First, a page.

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Plastic Recovery Technologies, Inc v. Robin Pearson

IN THE UNITED STATES DISTRICT COURT FOR THE NORTHERN DISTRICT OF ILLINOIS EASTERN DIVISION


March 23, 2012

PLASTIC RECOVERY TECHNOLOGIES, INC., PLAINTIFF,
v.
ROBIN PEARSON, DEFENDANT.

The opinion of the court was delivered by: Samuel Der-yeghiayan, District Judge

MEMORANDUM OPINION

This matter is before the court on Defendant Robin Pearson's (Pearson) motion to dismiss and motion, in the alternative, to transfer the instant action. For the reasons stated below, the motion to transfer is granted, and the motion to dismiss is denied in part as moot and denied in part without prejudice.

BACKGROUND

In December 2009, Plaintiff Plastic Recovery Technologies, Inc. (Plastic) allegedly reached out to Pearson and extended a loan (Loan) of $198,950.50 to Pearson, who is a resident of South Carolina. Plastic allegedly extended the Loan to Pearson so that Pearson could acquire properties with existing homes, improve those properties, and sell the properties at a profit. In exchange for the Loan, Pearson allegedly agreed to repay the Loan and to pay an additional ten percent of the Loan amount with the profits from the rehabilitation projects. In 2010, Pearson allegedly rehabilitated and sold a property in Georgia and a property in South Carolina for a total profit of $40,000. In early 2011, Pearson allegedly informed Plastic that Pearson had decided to use the remaining Loan funds to buy vacant lots and build and sell new homes on the lots. Plastic contends that it informed Pearson that Plastic did not agree with that investment strategy. Plastic then allegedly demanded immediate repayment of the Loan. Pearson has allegedly refused to communicate with Plastic or to make any payment to Plastic towards the Loan. In the complaint, Plastic includes a breach of contract claim (Count I), a claim brought under the Illinois Consumer Fraud and Deceptive Business Practices Act, 815 ILCS 505/12 et seq. (Count II), and a common law fraud claim (Count III). Pearson now moves to dismiss the instant action and moves, in the alternative, to transfer the instant action to the District of South Carolina.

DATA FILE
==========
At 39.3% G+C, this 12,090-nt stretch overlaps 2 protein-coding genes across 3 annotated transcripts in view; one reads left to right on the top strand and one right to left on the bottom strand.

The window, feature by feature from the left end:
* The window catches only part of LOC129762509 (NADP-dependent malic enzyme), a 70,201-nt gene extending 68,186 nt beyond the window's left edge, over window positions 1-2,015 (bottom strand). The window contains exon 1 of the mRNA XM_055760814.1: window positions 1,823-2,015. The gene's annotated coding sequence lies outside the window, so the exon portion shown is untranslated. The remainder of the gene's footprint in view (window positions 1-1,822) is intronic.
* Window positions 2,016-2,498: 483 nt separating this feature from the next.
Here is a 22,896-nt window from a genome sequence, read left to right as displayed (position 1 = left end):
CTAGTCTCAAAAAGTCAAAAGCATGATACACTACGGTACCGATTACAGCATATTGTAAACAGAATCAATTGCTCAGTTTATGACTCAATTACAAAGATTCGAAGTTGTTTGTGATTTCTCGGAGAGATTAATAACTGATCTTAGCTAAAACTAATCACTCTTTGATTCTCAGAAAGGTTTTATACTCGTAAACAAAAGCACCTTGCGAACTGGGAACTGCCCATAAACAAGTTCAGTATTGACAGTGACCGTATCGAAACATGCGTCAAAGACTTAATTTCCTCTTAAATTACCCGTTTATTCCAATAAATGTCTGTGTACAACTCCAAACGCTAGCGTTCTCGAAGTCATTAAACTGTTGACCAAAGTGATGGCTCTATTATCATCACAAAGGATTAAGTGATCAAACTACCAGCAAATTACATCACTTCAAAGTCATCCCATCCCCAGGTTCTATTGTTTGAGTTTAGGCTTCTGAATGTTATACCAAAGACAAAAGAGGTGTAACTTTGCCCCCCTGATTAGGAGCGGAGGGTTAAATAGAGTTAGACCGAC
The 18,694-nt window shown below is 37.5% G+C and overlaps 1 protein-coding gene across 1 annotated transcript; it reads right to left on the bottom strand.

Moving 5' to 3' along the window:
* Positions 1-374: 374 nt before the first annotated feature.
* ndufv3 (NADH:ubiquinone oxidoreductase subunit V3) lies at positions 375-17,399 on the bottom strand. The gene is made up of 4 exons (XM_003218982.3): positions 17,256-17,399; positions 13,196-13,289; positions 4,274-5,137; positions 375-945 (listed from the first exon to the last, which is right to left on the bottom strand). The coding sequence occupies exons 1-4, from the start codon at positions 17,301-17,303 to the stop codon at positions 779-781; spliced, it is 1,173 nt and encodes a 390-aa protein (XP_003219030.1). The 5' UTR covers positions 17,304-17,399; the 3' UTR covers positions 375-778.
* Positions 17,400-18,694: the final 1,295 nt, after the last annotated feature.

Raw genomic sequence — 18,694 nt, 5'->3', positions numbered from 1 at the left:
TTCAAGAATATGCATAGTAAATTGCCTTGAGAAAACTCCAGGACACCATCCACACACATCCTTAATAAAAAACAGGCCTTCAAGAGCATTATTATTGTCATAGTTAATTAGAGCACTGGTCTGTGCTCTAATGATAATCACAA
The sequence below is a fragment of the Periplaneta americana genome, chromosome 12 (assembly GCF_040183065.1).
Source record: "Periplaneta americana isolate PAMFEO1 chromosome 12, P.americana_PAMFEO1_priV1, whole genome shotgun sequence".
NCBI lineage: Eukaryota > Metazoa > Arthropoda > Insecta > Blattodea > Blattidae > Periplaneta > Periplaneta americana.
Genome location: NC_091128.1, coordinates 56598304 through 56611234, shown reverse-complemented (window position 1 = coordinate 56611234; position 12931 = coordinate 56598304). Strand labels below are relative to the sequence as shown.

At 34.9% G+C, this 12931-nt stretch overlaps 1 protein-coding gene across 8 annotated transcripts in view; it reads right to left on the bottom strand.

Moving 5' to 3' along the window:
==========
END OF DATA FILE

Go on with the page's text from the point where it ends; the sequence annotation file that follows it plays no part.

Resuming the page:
DISCUSSION

Pearson moves in part to dismiss, arguing that the statute of frauds bars certain claims and arguing, in addition, that this court lacks personal jurisdiction over her. Pearson also moves, in the alternative, to transfer the instant action to the District Court of South Carolina. This court is not required to resolve the personal jurisdiction issue prior to a transfer. See, e.g., Cote v. Wadel, 796 F.2d 981, 985 (7th Cir. 1986)(stating that "under 1404(a) as under 1406(a), the transferring court need not have personal jurisdiction over the defendants").